Archive for the 'misc' Category

April 22nd 2012
Happy Earth Day!

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Can’t believe how much time has passed since my last blog post. Life has been busy! So, it is fitting that I slow down today for just long enough to tip my hat to Mother Earth. My favorite Earth Day to date was a few years ago when I decided to go on a whale watch through the New England Aquarium. It was a cool and cloudy day but we got to see some North Atlantic right whales! (From a safe distance, of course). My one disappointment that day is that the naturalist only mentioned it’s being Earth Day once, as we were arriving back at the dock (and that was after I said something to them). What a wasted educational opportunity! Still, it was a great, inspiring day on the water, though I am also cognizant of the contradiction of spending Earth Day on a boat burning fossil fuels.

Earth Day is like New Year’s for me – a time to take stock and to set goals. I am not a perfect resident of this planet, but my goals for this year are to continue to find ways to reduce my use of plastic from the start, urge others in my family to do more recycling, keep on top of news and share what I learn so that hopefully others can also be better residents of this planet. There remains so much to do in order to be better stewards of our host!

She’s in pretty rough shape right now. The Deepwater Horizon disaster is still contributing to deformation and loss of sea life and health problems for people on the Gulf Coast. Renewable energy initiatives continue to be fought against by fossil fuel champions. There are ongoing concerns of the nuclear impact from the reactor meltdowns in Japan. Overfishing is still a major problem around the globe. Bees continue to die because of a pesticide which the government is being frightfully slow to ban, and this WILL affect our food supply. This is just a very very short list of problems we face.

So, yeah, we’ve got some problems. Marking Earth Day is a great reminder that we have just this one planet to sustain us. And it is up to US to take care of her.

I won’t be going out on a whale watch today (though hopefully soon! The season has started up here in the Northeast US). I will be spending time listening to one of my favorite songwriters, Carrie Newcomer. With her unique sense of place, description, and spirit, Carrie is teaching a creative writing workshop this afternoon and doing a concert tonight. It will be a perfectly lovely and inspiring way to spend this Earth Day!

Wherever you may be, I hope you can find a way to mark the day in the way that makes the best sense to you. Here’s to our Earth – may she have many more years ahead of her!


February 4th 2012
Cyamids = whale lice and we have a winner!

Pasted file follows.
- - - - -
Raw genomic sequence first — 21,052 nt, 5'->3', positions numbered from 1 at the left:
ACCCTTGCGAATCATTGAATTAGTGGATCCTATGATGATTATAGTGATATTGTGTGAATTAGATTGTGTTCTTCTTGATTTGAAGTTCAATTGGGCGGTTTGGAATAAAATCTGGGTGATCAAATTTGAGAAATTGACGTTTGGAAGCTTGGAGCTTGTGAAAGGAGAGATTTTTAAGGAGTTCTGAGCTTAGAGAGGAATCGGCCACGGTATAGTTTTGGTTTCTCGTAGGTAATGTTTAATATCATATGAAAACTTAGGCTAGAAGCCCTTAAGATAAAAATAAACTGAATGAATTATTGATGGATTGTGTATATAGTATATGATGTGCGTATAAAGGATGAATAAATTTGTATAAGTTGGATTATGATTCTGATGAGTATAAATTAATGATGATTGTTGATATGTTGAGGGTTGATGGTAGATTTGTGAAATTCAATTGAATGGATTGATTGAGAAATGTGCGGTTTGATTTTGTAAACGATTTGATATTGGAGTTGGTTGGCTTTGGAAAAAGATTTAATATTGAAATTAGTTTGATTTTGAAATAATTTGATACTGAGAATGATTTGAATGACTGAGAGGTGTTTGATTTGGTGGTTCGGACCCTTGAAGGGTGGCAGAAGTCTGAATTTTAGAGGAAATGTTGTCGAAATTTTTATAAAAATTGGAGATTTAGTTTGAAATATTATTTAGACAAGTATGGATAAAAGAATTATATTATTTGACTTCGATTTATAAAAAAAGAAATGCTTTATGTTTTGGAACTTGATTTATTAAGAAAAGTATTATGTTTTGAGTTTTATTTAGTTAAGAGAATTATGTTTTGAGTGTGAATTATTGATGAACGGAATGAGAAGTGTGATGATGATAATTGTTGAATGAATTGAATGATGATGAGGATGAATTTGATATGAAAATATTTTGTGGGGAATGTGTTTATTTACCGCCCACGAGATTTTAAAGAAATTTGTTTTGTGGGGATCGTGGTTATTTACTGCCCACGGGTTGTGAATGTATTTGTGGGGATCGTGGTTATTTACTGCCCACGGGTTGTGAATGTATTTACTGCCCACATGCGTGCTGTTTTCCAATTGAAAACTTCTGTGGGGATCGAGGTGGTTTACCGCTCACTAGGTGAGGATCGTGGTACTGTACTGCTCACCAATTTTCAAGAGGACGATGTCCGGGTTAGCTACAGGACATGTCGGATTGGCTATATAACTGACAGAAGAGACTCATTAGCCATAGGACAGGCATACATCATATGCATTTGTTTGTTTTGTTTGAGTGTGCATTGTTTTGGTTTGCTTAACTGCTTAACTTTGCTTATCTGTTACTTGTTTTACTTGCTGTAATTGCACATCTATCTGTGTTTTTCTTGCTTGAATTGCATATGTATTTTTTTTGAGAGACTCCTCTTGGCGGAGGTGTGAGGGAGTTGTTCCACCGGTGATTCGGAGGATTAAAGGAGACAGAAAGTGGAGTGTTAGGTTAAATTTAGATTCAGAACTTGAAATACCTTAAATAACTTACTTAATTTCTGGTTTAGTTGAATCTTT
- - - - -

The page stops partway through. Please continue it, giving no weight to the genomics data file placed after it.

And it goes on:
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Many thanks to those who visited and commented for an entry into the giveaway. I know the question was a pretty easy one, but I felt an easy question was better warranted :-)

And our winner is: Jill! Congratulations, and I will be in touch with you by email.

Hoping to get a chance to see the film soon, myself. None of my local theaters are showing it (the perils of living in a rural area) but I’ll find a theater somewhere!

Hope everyone has a great weekend, and thanks again for playing.

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February 1st 2012
Big Miracle, Starring Grey Whales – and a Giveaway!

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Big Miracle - a film about grey whalesOn February 3 here in the United States, the film Big Miracle is opening in screens across the nation. The TV ads will tell you that the stars of the film, which is based on a true story, are Drew Barrymore and Jon Krasinksi (as well as Kristen Bell, Dermot Mulroney, Tim Blake Nelson, and Ted Danson). And I am sure they will be quite enjoyable to watch, but I’ll be watching for the whales.

We all know how charismatic and popular some whales are – especially humpbacks, orcas and just about all dolphins – but grey whales are sort of the second cousin. People know they are there, especially along the west coast of the US where there is a seasonal whale watch industry that’s just as interested in greys as other cetaceans, but how much do people really know in general? A couple of quick facts… There used to be grey whales in the Atlantic but they were hunted to extinction. One of the most critically endangered populations of whales in the world, the Western Pacific greys, are a group numbering around 130. They summer off the the Russian island of Sakhalin, near the northern end of Japan, where oil and gas exploration is strongly impacting their main feeding ground. One whale from that population has proven to be quite a traveler, having been tracked across the Bering Sea and down towards the coast of Oregon. Then there’s the grey whale that mysteriously turned up in the Mediterranean a couple of years ago. Continue Reading »


January 13th 2012
Let’s Talk About Sharks